Most absurdly of all, he asks whether the World Series win in 2013 somehow negatively affected the franchise. Are you kidding? Has the bar been set so high that three World Series wins in 10 seasons is now no longer good enough?

And once again The CHB is complaining about the stats guys, never stopping to realize that every team in the major leagues employs an army of statisticians, including favorite sons Giants, who don't make a move without getting the OK from Yesh Goldfarb (seriously, that's his name).

The CHB: Looking more anachronistic by the day.

Tuesday, June 23, 2015

Stakes Are High, And So Am I

Well, someone had to work in the Ted Nugent reference!

On the scene from New York City, Shank has been writing this here column for some time now.
NEW YORK — In 1987, former US Secretary of Labor Raymond Donovan was tried on charges of fraud and grand larceny. When the former Reagan cabinet member was acquitted by a Bronx County jury after an eight-month trial, Donovan famously asked, “Which office do I go to to get my reputation back?’’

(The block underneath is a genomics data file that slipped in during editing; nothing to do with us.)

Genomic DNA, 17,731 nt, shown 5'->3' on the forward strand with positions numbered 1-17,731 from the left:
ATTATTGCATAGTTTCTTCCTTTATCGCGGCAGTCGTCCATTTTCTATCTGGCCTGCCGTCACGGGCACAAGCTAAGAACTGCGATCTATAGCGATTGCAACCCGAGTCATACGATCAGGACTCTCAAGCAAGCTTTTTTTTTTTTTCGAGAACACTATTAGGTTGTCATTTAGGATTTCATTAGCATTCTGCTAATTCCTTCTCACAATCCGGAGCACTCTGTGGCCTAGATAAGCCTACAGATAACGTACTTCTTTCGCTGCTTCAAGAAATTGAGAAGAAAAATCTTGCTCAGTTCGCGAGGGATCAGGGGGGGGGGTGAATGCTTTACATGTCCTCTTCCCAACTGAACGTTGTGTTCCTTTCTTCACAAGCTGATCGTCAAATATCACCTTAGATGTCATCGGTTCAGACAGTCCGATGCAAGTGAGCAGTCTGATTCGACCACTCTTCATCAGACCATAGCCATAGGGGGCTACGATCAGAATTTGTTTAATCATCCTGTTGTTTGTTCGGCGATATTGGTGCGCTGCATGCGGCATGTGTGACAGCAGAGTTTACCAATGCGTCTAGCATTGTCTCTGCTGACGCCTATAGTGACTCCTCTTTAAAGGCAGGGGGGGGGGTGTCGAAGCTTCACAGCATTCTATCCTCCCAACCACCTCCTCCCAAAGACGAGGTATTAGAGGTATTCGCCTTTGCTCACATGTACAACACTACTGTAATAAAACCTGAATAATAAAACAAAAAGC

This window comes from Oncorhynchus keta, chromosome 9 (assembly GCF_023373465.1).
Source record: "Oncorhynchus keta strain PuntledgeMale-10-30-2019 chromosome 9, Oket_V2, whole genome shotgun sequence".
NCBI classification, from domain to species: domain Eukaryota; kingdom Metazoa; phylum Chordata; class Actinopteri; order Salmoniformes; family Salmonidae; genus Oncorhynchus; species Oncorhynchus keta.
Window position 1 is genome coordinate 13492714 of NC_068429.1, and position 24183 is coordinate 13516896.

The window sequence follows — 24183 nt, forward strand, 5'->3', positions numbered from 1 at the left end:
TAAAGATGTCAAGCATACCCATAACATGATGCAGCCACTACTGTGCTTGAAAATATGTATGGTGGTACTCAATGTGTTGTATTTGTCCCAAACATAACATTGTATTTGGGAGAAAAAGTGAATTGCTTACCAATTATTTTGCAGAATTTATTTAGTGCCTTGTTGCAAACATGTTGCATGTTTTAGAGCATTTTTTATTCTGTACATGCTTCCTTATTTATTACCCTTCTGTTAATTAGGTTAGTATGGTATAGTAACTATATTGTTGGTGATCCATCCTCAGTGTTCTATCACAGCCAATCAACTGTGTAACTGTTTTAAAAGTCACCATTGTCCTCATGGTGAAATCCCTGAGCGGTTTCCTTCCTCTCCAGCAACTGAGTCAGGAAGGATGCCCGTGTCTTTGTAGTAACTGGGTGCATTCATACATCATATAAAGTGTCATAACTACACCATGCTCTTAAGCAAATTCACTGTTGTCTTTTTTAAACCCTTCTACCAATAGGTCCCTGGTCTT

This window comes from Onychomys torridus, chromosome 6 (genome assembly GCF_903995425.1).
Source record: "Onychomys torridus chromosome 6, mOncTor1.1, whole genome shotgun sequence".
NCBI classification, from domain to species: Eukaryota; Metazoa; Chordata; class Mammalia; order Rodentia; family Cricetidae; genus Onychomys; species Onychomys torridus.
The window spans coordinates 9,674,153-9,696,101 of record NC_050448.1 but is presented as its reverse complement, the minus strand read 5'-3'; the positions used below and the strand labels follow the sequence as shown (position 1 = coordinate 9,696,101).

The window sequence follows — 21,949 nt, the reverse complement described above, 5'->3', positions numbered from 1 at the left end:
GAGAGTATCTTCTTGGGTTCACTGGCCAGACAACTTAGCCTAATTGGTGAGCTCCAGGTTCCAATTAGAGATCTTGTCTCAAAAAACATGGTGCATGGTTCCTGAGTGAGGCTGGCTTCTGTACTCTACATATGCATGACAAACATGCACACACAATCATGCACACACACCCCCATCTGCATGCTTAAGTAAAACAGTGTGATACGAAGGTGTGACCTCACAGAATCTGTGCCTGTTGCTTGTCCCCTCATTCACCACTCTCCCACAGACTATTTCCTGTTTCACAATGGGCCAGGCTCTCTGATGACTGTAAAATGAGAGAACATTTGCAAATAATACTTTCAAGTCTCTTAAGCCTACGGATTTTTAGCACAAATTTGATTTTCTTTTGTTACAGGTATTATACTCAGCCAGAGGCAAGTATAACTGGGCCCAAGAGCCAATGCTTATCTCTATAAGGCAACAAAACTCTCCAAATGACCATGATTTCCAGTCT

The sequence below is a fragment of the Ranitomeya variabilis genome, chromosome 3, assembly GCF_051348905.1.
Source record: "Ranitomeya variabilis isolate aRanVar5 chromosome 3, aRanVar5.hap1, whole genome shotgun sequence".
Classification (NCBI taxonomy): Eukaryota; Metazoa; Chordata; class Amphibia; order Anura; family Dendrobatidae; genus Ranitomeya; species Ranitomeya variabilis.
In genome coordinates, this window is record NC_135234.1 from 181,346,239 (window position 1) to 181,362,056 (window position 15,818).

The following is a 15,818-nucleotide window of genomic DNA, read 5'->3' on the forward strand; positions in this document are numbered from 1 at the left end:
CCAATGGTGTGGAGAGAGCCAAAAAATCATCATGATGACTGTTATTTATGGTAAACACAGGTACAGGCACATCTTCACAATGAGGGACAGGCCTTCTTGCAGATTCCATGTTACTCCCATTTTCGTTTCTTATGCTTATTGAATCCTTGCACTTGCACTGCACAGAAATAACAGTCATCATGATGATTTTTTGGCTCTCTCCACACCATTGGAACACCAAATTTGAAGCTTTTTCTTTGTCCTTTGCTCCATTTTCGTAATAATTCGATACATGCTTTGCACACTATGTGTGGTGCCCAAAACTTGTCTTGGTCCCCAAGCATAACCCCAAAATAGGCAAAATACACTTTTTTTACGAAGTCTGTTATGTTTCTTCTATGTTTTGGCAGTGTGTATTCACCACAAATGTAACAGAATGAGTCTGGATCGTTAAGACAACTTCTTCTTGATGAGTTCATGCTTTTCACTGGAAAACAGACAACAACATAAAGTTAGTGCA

On Tuesday at 9:09 a.m., Tom Brady went to a basement conference room at the NFL’s offices at 345 Park Avenue and testified under oath . . . in an attempt to get his reputation back.

It might take days, weeks, months, or even years for Brady to remove the tarnish from his golden résumé. Or he might never return to the lofty perch. He might instead be remembered as a champion . . . and a cheater.

It’s still hard to believe we are here.
No it's not, you disingenuous bastard - you've been doing everything you can to insure this story remains in the news. Why travel to New York City to cover this hearing if that's not your goal here?